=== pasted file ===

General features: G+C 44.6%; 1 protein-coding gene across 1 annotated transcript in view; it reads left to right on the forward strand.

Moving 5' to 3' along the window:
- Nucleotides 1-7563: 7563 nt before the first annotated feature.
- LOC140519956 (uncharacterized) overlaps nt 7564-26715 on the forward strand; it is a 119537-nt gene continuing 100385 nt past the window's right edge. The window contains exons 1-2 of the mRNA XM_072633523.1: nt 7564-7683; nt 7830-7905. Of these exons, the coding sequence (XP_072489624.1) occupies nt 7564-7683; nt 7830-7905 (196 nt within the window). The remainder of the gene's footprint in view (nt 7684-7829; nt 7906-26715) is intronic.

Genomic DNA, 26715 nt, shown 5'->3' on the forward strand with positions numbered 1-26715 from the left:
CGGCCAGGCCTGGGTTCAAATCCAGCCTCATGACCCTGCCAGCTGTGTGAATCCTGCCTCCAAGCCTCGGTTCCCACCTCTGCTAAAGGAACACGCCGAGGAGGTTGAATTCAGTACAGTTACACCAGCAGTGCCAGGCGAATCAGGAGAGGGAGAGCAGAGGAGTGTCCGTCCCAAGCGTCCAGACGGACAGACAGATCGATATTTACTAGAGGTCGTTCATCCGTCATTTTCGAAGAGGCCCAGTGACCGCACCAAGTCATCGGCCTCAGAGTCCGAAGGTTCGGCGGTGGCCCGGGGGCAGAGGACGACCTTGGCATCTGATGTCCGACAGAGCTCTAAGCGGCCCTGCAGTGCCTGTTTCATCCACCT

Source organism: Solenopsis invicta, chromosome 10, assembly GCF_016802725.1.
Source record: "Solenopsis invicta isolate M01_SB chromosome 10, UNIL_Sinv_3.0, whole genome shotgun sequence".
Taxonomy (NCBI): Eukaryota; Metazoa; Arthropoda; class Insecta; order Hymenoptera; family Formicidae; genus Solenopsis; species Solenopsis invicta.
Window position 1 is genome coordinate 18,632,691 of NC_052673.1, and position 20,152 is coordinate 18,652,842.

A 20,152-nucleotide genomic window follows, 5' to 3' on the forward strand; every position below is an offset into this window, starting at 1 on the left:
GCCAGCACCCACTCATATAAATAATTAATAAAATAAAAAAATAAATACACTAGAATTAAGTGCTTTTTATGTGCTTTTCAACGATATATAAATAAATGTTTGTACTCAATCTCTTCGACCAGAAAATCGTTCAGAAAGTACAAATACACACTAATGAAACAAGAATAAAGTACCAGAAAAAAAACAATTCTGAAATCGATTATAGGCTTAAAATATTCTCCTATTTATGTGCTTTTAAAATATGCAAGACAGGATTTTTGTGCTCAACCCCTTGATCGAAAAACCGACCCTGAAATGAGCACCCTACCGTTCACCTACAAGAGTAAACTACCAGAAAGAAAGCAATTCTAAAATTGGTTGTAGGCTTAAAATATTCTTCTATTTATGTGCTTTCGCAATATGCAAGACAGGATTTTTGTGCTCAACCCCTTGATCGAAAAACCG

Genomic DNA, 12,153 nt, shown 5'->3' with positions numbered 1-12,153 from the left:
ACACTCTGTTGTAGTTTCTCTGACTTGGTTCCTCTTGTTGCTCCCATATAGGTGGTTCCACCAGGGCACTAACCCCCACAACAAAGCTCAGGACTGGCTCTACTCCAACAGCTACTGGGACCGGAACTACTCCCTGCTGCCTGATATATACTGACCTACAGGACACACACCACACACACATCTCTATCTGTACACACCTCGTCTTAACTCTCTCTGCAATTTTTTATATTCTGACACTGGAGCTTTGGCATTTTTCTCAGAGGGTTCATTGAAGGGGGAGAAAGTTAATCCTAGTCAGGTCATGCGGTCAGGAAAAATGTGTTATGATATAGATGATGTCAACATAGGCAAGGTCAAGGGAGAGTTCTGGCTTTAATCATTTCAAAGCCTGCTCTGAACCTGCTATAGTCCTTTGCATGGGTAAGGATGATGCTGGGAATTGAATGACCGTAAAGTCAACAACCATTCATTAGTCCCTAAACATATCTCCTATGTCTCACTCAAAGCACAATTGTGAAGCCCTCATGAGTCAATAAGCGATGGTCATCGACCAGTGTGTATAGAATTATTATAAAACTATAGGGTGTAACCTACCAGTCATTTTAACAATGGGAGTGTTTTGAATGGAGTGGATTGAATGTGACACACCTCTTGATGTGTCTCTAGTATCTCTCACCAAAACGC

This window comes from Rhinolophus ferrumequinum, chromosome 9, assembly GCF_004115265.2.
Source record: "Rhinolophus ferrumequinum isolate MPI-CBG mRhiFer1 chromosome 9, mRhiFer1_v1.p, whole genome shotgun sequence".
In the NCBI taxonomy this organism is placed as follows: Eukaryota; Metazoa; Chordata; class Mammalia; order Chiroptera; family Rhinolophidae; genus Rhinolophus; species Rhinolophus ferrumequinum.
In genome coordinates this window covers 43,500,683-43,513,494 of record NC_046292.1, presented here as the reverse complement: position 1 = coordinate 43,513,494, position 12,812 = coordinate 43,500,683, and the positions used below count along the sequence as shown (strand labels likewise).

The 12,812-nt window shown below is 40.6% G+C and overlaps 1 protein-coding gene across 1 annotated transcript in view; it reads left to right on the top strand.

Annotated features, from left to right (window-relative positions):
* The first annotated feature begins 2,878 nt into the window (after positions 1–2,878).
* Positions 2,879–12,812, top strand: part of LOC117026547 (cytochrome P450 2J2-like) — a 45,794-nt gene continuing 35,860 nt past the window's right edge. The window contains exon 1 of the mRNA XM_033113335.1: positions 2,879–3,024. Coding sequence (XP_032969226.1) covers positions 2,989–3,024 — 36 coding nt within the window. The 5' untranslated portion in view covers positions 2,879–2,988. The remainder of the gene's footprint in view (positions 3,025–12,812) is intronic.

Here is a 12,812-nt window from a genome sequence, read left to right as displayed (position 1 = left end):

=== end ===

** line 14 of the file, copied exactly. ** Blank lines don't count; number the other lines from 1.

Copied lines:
ACACTCTGTTGTAGTTTCTCTGACTTGGTTCCTCTTGTTGCTCCCATATAGGTGGTTCCACCAGGGCACTAACCCCCACAACAAAGCTCAGGACTGGCTCTACTCCAACAGCTACTGGGACCGGAACTACTCCCTGCTGCCTGATATATACTGACCTACAGGACACACACCACACACACATCTCTATCTGTACACACCTCGTCTTAACTCTCTCTGCAATTTTTTATATTCTGACACTGGAGCTTTGGCATTTTTCTCAGAGGGTTCATTGAAGGGGGAGAAAGTTAATCCTAGTCAGGTCATGCGGTCAGGAAAAATGTGTTATGATATAGATGATGTCAACATAGGCAAGGTCAAGGGAGAGTTCTGGCTTTAATCATTTCAAAGCCTGCTCTGAACCTGCTATAGTCCTTTGCATGGGTAAGGATGATGCTGGGAATTGAATGACCGTAAAGTCAACAACCATTCATTAGTCCCTAAACATATCTCCTATGTCTCACTCAAAGCACAATTGTGAAGCCCTCATGAGTCAATAAGCGATGGTCATCGACCAGTGTGTATAGAATTATTATAAAACTATAGGGTGTAACCTACCAGTCATTTTAACAATGGGAGTGTTTTGAATGGAGTGGATTGAATGTGACACACCTCTTGATGTGTCTCTAGTATCTCTCACCAAAACGC